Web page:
Irrevocable trusts provide distributions to beneficiaries on a set schedule or at the discretion of the trustee. The manner in which the trust is worded dictates the distribution of trust income. Additionally, grantors can remove assets from their own estates to qualify for medical assistance and minimize the amount of money out of their own pocket that they have to pay.
The express terms of a trust set out how a trust can be used. Providing for the payment of medical expenses is one of the primary uses of an irrevocable trust. Grantors, the individuals who establish the trust, might anticipate that they can incur expensive medical costs, but they may have a diminished ability to afford the high costs of a nursing home or medical treatment. A standard provision in a trust includes language that the trust can be used to pay for the "health, support, maintenance or education" of the beneficiary. The trust may have one beneficiary or multiple beneficiaries. Also, the person who establishes the trust may make provisions providing for his own care.
Even though the trust is irrevocable, you might be able to amend it. Trusts are governed by the Probate Code of the state in which it was established. A petition to the Probate Court by the settlor, or beneficiary, might lead to the trust being amended, modified or terminated. The court may require the consent of all or some beneficiaries and the grantor. The irrevocable trust might be able to be amended by showing that a directive in the trust cannot be carried out without amendment.
Transferring assets into an irrevocable trust can help prevent the beneficiary from losing out on federal and state benefits tied to income levels. This strategy can prevent a beneficiary from becoming ineligible for benefits such as Supplemental Security Income or Medicaid. Otherwise, a person’s assets are consumed to pay for medical or other care before government aid kicks in. If an irrevocable special-needs trust is established, assets can be utilized to enhance the beneficiary’s living conditions. In exchange, the trust must contain a provision that states that any remaining assets in the trust will be used to pay back the Medicaid system before any disbursements are made to other beneficiaries.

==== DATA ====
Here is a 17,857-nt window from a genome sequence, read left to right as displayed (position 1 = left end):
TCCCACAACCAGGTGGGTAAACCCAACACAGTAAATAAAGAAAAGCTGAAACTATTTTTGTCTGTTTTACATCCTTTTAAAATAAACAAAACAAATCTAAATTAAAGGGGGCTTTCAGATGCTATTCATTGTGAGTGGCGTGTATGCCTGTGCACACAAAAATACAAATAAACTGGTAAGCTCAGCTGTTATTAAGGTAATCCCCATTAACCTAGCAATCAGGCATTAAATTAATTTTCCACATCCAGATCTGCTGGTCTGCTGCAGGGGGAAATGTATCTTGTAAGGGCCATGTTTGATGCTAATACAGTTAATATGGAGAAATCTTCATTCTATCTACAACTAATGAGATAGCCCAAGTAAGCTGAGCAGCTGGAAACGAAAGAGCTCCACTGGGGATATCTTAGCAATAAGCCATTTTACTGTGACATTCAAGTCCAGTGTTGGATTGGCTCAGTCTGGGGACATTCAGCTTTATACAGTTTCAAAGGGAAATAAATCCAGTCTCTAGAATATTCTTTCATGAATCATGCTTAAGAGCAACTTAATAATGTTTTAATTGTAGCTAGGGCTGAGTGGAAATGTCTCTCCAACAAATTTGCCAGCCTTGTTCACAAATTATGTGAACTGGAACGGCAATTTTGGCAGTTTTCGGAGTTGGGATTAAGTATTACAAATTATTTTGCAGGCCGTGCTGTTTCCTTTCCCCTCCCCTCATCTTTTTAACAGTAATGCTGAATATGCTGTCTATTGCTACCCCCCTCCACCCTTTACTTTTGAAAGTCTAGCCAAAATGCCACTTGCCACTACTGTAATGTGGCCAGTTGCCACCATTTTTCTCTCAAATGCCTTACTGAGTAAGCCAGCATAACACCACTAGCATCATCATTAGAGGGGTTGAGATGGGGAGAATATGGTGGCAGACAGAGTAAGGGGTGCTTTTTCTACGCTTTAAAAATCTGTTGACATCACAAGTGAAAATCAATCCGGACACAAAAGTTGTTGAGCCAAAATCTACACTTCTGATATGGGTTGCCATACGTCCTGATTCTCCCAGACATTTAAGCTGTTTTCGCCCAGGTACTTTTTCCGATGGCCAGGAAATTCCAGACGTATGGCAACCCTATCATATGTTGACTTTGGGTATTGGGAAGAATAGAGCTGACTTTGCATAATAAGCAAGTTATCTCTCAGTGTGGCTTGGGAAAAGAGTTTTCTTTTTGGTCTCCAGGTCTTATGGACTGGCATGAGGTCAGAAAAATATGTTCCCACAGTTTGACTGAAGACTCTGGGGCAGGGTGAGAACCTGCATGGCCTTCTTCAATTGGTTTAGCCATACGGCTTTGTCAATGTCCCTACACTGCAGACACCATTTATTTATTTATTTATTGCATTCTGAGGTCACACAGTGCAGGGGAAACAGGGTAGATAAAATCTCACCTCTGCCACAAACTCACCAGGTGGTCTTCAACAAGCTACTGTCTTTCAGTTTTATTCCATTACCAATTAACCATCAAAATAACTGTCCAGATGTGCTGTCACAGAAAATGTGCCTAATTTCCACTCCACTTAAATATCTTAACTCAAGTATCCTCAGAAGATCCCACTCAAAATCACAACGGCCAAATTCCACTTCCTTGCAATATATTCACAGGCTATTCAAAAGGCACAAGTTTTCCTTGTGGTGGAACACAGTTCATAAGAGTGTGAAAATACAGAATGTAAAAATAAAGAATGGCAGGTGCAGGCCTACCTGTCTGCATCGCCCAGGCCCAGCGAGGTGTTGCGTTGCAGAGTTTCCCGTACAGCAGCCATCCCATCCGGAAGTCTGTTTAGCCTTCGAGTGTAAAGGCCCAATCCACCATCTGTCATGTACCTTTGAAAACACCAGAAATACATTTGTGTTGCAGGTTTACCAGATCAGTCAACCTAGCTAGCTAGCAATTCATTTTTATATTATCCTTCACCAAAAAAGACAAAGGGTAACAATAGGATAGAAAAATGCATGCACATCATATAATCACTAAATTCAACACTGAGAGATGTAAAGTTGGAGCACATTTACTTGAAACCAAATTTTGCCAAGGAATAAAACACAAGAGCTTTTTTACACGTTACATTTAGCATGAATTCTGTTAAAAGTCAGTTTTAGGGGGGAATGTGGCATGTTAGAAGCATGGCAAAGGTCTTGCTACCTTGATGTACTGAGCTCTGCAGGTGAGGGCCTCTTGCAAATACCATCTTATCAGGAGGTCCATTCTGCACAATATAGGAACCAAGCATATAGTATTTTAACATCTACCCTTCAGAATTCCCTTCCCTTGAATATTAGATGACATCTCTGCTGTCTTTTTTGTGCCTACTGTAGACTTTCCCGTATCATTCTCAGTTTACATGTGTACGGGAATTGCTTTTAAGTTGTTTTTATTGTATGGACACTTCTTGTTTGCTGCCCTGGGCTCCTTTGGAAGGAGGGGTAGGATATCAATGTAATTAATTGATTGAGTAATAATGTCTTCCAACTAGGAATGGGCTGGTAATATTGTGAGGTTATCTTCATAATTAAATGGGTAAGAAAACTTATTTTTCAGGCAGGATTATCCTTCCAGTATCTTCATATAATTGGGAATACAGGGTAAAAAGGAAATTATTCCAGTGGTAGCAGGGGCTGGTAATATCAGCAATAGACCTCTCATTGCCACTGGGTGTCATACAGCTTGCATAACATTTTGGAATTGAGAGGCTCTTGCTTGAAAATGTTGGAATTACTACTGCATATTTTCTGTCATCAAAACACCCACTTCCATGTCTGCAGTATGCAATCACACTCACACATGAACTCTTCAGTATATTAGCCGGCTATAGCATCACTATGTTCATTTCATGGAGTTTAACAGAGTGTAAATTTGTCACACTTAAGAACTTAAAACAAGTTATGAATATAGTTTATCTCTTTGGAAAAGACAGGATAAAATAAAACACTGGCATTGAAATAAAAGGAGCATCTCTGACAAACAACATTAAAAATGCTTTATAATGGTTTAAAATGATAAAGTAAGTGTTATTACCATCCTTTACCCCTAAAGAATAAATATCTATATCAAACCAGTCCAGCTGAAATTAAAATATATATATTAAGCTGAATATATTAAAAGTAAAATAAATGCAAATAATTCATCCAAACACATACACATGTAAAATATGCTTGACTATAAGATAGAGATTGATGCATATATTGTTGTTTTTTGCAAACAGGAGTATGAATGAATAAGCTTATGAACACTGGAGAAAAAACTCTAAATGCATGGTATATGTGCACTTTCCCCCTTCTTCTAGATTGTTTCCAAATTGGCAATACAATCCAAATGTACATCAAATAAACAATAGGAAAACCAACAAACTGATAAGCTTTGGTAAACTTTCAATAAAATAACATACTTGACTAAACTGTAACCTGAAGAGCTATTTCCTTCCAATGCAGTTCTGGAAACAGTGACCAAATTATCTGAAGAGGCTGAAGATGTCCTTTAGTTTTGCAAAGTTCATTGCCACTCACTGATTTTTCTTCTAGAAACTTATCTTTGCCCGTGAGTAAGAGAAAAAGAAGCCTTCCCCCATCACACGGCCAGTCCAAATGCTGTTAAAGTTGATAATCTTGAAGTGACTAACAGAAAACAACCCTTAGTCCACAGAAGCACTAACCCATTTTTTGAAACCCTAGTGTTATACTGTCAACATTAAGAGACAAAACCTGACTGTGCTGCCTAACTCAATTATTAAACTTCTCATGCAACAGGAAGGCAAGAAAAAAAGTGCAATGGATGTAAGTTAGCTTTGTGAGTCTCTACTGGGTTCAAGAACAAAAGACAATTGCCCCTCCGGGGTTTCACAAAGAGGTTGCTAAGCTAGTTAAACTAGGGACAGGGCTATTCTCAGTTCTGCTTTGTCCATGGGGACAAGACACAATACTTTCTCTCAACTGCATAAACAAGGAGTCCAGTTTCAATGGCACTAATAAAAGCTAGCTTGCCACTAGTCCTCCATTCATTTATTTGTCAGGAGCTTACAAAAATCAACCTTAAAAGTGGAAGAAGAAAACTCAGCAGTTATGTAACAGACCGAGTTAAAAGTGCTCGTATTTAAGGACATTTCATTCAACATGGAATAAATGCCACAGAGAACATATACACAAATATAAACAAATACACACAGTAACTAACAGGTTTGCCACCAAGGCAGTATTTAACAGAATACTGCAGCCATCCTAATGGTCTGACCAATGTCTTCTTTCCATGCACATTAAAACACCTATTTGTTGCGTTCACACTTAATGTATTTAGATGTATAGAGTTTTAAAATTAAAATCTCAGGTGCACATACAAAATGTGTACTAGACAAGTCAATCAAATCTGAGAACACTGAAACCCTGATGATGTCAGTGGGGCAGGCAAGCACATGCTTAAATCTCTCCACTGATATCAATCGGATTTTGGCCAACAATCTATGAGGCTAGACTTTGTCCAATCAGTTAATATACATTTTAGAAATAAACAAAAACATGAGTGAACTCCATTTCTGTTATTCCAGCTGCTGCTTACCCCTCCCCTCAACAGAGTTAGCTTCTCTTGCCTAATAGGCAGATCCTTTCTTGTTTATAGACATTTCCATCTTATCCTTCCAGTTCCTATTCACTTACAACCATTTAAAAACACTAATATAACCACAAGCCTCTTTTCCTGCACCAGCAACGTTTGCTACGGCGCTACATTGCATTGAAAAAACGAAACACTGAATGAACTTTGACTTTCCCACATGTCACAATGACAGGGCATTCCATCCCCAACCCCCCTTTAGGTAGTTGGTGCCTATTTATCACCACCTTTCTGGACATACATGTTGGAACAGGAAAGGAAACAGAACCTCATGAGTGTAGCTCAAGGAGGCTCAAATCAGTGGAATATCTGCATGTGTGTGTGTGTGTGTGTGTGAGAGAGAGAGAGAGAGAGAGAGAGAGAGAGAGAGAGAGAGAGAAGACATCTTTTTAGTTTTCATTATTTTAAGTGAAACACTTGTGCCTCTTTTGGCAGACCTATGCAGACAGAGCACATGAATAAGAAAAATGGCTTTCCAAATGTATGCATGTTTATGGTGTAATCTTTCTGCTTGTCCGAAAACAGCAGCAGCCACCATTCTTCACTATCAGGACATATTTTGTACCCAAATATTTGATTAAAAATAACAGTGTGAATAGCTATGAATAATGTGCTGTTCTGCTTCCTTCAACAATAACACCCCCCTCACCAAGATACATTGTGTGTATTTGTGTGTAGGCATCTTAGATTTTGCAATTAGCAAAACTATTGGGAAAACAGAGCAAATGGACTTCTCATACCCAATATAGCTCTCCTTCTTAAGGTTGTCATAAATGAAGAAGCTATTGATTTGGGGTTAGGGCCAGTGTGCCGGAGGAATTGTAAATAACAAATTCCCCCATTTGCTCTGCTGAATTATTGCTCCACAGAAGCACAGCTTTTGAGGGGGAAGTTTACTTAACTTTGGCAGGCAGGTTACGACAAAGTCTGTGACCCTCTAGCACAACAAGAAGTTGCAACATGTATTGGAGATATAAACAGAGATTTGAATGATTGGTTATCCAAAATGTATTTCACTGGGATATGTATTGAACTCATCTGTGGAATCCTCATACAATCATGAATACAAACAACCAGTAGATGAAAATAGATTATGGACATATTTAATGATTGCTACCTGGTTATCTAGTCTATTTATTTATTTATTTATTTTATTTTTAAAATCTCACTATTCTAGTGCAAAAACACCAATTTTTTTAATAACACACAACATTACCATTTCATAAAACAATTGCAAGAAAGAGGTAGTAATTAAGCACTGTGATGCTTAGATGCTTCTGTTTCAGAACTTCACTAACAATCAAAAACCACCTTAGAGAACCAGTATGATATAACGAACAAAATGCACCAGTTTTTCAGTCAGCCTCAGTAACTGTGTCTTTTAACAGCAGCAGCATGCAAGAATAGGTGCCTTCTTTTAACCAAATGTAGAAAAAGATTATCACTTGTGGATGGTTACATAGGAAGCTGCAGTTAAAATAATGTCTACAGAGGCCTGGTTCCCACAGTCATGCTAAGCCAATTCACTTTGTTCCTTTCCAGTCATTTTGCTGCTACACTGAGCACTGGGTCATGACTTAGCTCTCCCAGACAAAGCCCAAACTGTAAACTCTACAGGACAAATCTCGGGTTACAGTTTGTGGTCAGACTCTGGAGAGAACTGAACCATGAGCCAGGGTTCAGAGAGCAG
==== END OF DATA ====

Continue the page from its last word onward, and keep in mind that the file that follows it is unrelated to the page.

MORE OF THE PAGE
A trust can provide gifts up to a certain value each calendar year without triggering the gift tax, based on guidelines from the Internal Revenue Service. However, the trust can pay for an unlimited amount of medical expenses for a person, as long as the expenses are paid directly to the health care provider or institution.
- The Rushforth Firm, Ltd.: Irrevocable Trusts
- Gianelli & Polley: The Value of Using Irrevocable Trusts in Medicaid Planning
- California Bar Journal: Amending Irrevocable Trusts
- Walter & Haverfield LLP: Building Flexibility into the Typical Irrevocable Life Insurance Trust
- Legalstreet: Irrevocable Trust Overview
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